Habitual liars. They tell lies automatically and effortlessly. Their deception comes across as "natural" behavior because for these people it is. But oft en they get lazy or sloppy with their content, and that is what trips them up.
Pathological liars. This is the hardest group to detect because they lie compulsively—oft en for no apparent advantage—and have totally bought into the veracity of their own lies. Fortunately, this kind of liar is rare and far less likely to be encountered in the course of normal business dealings.
Workplace Lies at All Levels of the Organization
Workplace lies run the gamut, from everyday fibs to whoppers, and from benign to destructive. Small lies are easily forgiven or overlooked: "My manager gave out an earlier due date for the completion of a project than was necessary. She knew that some people would procrastinate, and she wanted to make sure the work was done on schedule." Big lies destroy trust and are almost never forgotten or forgiven: "My boss assured me that my position was secure—then he accidentally copied me on an e-mail about interviewing my replacement."
One thing to keep in mind is that not all untruths are lies. Different people recall different details from the same event. That's why eyewitness statements are oft en contradictory, and why two co-workers can attend the same business conference and come back with two very different opinions of the event.
Liars deliberately choose to mislead others, and lies may be encountered throughout a person's career, from résumé inaccuracies when applying for a job to disingenuous answers on exit interviews when leaving an organization. And they can occur at any level of the organization. From my survey of 547 business professionals, the following are the most common workplace lies. (All of the quotes in this section are from anonymous survey respondents.)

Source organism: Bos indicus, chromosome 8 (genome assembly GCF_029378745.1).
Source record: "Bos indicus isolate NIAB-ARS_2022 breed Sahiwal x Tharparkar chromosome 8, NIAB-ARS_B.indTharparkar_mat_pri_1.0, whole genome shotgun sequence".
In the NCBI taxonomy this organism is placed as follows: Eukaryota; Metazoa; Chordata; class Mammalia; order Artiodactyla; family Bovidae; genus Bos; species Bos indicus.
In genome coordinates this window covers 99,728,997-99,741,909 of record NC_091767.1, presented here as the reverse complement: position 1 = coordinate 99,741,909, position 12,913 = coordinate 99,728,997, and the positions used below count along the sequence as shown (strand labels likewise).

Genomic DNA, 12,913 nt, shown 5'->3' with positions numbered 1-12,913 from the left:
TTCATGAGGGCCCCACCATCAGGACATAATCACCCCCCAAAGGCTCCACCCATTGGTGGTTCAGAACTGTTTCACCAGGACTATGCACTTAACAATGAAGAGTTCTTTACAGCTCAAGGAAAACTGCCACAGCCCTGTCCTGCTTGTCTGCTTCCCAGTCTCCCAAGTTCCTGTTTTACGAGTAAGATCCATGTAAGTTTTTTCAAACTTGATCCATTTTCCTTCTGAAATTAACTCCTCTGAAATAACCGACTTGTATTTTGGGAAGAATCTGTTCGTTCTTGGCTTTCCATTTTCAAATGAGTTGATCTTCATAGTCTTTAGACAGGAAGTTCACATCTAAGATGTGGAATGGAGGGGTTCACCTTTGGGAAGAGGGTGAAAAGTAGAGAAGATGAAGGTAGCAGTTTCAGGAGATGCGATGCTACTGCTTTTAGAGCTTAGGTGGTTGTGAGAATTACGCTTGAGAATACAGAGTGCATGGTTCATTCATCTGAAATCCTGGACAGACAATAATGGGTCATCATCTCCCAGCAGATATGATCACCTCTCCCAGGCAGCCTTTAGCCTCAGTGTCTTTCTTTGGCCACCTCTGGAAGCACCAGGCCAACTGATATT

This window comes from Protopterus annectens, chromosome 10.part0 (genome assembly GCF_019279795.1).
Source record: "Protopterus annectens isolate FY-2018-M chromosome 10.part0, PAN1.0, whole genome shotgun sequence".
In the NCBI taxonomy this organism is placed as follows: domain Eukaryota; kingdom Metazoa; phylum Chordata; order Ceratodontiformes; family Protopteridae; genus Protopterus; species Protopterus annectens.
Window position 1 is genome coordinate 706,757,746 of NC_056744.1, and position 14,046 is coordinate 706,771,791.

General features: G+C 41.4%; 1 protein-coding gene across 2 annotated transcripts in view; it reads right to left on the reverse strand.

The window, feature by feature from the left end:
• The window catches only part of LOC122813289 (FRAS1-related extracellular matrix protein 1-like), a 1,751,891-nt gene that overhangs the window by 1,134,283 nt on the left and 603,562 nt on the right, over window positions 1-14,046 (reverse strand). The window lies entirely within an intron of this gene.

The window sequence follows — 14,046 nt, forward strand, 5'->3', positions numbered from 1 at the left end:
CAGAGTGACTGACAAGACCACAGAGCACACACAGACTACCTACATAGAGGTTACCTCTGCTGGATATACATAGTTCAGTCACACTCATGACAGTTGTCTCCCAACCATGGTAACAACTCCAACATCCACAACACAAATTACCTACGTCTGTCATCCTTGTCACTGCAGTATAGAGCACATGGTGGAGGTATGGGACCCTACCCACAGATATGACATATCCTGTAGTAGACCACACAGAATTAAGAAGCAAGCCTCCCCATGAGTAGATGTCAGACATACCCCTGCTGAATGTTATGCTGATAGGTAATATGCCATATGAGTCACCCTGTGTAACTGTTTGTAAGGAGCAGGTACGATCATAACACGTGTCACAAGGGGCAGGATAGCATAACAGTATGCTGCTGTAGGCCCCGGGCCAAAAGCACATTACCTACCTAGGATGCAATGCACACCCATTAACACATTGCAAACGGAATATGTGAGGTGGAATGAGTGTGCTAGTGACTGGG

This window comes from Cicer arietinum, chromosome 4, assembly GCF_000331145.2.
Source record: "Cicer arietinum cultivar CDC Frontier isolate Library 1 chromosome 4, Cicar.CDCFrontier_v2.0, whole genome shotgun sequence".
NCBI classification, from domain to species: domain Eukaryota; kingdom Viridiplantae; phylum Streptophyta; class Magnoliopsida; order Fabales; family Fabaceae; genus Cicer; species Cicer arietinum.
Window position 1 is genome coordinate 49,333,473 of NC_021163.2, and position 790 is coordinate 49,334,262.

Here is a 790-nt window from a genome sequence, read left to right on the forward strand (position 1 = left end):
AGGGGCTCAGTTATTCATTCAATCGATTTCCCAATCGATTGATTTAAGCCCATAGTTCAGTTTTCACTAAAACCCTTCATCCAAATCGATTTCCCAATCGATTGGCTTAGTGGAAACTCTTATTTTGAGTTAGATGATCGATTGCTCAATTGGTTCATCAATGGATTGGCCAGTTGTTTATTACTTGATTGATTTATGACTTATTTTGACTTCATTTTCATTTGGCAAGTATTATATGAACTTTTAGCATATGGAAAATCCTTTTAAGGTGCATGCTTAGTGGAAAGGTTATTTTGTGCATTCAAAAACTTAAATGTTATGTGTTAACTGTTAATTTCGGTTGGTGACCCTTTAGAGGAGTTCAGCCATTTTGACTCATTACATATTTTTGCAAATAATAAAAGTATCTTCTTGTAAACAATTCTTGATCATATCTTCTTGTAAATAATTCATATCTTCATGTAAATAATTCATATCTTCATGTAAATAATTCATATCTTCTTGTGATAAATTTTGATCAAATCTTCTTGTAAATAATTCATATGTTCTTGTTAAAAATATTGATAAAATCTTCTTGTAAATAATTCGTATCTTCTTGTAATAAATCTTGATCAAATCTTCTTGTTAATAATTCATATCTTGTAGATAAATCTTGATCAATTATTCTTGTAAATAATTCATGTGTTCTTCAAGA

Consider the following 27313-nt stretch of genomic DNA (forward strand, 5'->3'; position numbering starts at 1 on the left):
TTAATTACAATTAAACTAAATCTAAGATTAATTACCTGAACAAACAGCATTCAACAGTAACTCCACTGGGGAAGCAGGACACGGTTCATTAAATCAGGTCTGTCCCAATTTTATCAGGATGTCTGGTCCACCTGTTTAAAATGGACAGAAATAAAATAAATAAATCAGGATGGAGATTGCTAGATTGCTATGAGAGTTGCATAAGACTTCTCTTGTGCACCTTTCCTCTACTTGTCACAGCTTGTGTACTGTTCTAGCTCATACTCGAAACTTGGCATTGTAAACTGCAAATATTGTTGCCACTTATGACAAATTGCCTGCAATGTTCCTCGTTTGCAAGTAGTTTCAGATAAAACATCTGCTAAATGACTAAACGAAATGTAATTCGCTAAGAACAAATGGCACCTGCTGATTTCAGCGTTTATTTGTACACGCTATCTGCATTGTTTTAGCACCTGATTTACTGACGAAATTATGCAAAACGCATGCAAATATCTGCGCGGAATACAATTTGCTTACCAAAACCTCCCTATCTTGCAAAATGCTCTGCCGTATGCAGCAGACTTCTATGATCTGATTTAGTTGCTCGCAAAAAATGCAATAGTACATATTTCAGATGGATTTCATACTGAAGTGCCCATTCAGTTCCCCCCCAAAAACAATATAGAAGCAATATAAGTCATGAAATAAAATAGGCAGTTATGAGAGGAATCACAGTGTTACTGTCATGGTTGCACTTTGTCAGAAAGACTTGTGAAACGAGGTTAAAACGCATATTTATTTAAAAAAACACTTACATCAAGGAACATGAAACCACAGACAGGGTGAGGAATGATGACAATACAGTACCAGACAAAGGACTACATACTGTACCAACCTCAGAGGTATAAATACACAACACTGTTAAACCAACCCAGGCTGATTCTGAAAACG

Lies from Senior Leaders
Leaders' lies matter most because the behavior of leaders has a greater impact on more people and because others model that behavior. Of the respondents to my survey, 67 percent said that the senior leaders of their organizations didn't always tell the truth. Leadership lies cited most oft en were those of omission and misrepresentation—executives either didn't tell the whole truth or they presented an overly optimistic view of the company's current state and future prospects.
Withholding crucial information. The number one complaint from employees is that executives lie by telling half-truths and omitting negative information, especially during a merger or restructuring or at any time the organization is facing potential layoffs.
"I work with the senior leadership team on a daily basis, so I'm pretty much in the communication loop. I've seen members lie blatantly to their own staff members about layoffs and plant closures that have actually been decided on weeks before and in some cases have already become hot rumors on the company grapevine. Why bother lying about something people know is going to happen? Company culture, I guess. 'It's what we've always done.' Why? You tell me!"
"Our leaders don't provide the whole truth about anticipated impacts of organizational changes. In fact, the information they do present is so garbled and wrapped up in big words, it's like listening to politicians trying to put something over on us."